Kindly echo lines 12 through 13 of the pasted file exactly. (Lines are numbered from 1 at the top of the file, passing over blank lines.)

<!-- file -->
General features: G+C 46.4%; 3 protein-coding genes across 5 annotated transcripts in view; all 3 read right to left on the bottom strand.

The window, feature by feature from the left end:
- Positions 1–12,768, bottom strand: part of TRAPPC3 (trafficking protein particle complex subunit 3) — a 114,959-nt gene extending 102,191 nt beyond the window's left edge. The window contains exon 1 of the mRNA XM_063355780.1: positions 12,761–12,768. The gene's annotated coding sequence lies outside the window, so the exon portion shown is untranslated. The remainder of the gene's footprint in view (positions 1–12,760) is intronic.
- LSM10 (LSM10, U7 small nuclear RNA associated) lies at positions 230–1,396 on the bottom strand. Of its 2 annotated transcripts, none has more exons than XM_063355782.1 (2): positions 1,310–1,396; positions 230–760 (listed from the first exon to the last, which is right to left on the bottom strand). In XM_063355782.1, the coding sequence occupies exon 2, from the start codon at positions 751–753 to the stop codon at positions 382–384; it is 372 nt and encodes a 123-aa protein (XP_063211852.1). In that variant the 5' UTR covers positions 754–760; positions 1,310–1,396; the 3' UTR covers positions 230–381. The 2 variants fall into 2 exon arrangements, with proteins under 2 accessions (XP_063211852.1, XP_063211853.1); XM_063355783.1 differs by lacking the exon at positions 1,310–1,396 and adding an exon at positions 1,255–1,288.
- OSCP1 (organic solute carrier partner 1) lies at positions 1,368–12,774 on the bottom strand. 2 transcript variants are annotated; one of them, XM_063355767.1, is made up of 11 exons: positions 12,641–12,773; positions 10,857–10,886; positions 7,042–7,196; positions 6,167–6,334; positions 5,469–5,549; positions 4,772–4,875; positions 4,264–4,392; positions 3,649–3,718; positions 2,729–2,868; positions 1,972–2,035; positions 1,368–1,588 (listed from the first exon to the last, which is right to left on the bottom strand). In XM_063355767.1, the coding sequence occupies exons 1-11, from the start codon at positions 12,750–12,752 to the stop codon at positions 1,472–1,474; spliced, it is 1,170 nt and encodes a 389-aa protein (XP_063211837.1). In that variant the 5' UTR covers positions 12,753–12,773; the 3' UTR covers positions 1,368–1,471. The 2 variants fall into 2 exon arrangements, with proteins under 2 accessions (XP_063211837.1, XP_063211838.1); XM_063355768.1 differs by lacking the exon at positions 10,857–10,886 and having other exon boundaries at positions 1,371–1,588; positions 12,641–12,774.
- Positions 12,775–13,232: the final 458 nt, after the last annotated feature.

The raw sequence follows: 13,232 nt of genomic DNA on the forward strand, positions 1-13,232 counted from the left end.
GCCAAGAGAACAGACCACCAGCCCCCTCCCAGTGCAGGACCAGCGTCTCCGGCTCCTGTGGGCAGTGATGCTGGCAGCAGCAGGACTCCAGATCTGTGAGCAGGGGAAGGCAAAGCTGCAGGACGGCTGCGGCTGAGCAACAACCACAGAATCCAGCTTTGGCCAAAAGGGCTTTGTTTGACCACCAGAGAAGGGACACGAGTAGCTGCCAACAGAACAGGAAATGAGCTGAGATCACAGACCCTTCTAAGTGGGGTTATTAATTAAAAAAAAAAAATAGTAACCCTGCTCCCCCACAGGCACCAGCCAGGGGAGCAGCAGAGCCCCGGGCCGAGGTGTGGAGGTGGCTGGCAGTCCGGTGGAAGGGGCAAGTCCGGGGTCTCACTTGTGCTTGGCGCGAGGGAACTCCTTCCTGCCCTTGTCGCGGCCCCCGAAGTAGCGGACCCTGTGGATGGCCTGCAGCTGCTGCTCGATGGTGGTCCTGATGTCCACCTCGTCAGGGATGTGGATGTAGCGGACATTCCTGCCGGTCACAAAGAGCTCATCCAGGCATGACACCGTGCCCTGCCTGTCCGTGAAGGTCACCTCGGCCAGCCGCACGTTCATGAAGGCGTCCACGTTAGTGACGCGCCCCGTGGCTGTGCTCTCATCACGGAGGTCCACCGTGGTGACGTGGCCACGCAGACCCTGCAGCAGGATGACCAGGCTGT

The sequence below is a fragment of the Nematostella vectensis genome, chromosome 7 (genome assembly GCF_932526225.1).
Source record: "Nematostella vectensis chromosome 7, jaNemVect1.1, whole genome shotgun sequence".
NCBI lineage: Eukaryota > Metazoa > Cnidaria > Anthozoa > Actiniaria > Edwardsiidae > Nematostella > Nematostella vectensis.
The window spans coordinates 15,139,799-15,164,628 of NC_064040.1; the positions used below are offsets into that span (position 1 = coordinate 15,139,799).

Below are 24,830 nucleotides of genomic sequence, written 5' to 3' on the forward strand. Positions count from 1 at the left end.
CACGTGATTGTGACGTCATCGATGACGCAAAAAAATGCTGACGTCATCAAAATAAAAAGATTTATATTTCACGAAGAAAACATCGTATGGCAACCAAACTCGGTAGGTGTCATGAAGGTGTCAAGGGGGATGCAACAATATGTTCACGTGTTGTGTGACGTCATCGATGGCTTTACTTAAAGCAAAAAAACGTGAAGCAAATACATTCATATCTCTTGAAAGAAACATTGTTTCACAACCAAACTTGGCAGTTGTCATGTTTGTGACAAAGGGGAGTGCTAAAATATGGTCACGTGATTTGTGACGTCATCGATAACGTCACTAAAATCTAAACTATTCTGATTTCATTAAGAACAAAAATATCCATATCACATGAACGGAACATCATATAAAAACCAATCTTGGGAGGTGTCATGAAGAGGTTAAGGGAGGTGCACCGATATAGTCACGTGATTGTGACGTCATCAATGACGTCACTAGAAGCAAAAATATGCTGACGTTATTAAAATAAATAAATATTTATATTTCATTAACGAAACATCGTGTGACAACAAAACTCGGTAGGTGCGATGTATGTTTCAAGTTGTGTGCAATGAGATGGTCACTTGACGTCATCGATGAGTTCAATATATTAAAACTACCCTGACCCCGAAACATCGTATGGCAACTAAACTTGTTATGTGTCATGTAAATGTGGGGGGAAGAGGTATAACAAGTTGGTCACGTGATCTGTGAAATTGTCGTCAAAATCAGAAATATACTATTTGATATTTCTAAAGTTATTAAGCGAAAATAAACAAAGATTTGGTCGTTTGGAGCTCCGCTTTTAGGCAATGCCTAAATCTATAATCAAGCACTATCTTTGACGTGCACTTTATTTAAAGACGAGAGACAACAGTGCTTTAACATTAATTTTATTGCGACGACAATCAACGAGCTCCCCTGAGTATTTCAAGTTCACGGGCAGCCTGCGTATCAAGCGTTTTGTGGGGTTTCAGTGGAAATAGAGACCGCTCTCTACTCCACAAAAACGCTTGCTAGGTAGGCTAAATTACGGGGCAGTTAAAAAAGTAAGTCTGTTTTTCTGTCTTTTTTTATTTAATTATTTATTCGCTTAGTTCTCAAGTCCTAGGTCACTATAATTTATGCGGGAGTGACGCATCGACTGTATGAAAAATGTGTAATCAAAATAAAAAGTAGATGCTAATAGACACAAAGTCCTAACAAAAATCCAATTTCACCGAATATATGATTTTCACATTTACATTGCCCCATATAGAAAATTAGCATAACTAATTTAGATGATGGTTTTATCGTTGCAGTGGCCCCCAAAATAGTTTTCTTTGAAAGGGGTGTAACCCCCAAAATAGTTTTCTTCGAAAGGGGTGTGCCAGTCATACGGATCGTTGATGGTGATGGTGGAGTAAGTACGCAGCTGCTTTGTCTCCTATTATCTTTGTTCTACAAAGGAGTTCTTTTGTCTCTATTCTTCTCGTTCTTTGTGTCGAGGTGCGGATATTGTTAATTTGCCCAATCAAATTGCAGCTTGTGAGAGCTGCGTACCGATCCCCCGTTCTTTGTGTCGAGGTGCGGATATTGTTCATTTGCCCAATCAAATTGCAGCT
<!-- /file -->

The window spans coordinates 15,139,799-15,164,628 of NC_064040.1; the positions used below are offsets into that span (position 1 = coordinate 15,139,799).

Below are 24,830 nucleotides of genomic sequence, written 5' to 3' on the forward strand. Positions count from 1 at the left end.